Ornamental Turning Book of Knowledge
General Guidance on Materials Used in Ornamental Turning

The Wood Database is a great online reference tool, so links to that site are added where relevant. Images of the wood on this site are courtesy of Eric Meier at The Wood Database. As a side note, Eric has created a poster showing the woods in a form that is really nicely done. I have one in my shop and reference it often.

Eric posted a list of the Top Ten Hardest Woods. I'd bet any of the woods on this list (except Snakewood) would work well.

Finishing: Most ornamental turning pieces are not finished. If you choose to finish your work :

That last bullet is very important : My experience with trying to finish a very hard wood with shellac was a super fail, as was lacquer.

One product I like using is Tried & True's Original Wood Finish. I don't burnish with steel wool as I don't want to mess up the sharpness of the details, but a cloth works well.

Prototyping: Many woods used in ornamental turning are very expensive. If you use one of those, I recommend making a prototype using another, less expensive wood (e.g., Ash or Maple) to :

  1. ensure the design is what you want, and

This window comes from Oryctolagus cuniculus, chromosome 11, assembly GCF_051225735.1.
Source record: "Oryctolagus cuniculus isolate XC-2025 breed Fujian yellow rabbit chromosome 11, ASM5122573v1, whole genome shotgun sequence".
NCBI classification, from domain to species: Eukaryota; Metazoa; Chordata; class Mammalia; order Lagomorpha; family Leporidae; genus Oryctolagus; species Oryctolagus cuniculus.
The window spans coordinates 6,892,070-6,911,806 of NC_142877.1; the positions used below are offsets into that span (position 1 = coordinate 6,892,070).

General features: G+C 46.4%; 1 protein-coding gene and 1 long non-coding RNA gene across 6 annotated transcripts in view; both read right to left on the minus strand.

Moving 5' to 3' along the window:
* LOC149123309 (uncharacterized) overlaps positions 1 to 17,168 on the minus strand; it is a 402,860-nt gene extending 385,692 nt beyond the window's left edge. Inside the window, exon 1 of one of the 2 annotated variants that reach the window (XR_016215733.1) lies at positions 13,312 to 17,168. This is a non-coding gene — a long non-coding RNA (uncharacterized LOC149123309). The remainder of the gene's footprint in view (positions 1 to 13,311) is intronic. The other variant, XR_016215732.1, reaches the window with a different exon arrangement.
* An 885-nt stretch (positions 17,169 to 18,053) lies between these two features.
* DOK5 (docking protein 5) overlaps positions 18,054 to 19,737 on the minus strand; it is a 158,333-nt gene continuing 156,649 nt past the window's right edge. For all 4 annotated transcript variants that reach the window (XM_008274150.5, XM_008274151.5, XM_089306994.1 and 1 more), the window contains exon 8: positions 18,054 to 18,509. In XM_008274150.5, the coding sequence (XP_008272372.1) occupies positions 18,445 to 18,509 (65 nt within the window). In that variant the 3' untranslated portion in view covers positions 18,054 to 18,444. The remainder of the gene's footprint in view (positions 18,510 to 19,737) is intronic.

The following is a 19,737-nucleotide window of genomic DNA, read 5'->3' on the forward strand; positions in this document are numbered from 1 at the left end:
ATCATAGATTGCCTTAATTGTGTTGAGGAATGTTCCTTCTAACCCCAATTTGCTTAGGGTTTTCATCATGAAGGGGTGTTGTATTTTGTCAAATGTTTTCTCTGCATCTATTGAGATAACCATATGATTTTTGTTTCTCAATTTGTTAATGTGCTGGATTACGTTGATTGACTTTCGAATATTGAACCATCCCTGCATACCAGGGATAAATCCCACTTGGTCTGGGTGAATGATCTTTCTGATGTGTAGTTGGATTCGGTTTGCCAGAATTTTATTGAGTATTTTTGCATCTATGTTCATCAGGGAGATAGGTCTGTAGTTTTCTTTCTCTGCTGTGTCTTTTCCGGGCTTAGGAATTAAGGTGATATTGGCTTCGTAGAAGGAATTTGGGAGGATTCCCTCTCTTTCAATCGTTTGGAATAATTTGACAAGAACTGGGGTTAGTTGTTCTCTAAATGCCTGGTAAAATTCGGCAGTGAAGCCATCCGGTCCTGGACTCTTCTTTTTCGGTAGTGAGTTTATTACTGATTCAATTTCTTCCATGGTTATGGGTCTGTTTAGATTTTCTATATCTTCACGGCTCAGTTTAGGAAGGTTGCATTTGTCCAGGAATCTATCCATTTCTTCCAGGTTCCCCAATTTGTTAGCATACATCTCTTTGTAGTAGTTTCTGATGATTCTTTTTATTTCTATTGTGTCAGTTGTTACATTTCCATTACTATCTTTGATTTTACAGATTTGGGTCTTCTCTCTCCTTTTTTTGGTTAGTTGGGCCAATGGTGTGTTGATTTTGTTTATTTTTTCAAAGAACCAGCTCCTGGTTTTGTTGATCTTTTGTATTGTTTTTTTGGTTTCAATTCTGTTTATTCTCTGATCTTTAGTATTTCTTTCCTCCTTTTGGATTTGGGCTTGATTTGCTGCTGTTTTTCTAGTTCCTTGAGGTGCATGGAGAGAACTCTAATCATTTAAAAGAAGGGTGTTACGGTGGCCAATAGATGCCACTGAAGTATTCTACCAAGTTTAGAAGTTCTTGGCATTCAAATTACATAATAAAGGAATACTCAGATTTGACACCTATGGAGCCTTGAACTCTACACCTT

2. that you have worked out all the details about how you will achieve that design

Materials Overview: Bonnie Klein put together this presentation on about various materials she uses. She gave a presentation about this at the 2018 Ornamental Turners International Symposium.

Using Multiple Materials: Bill Ooms put together this presentation on using multiple materials in the egg shown on the opening page of this web site. The egg is made from African Blackwood, Maple, Brown Ivory wood, and sterling silver.

About this site
Disclaimer : eMail comments to me at OTBookOfKnowledge @ Gmail.com. The process of woodturning involves the use of tools, machinery and materials which could cause injury or be a health hazard unless proper precautions are taken, including the wearing of appropriate protective equipment.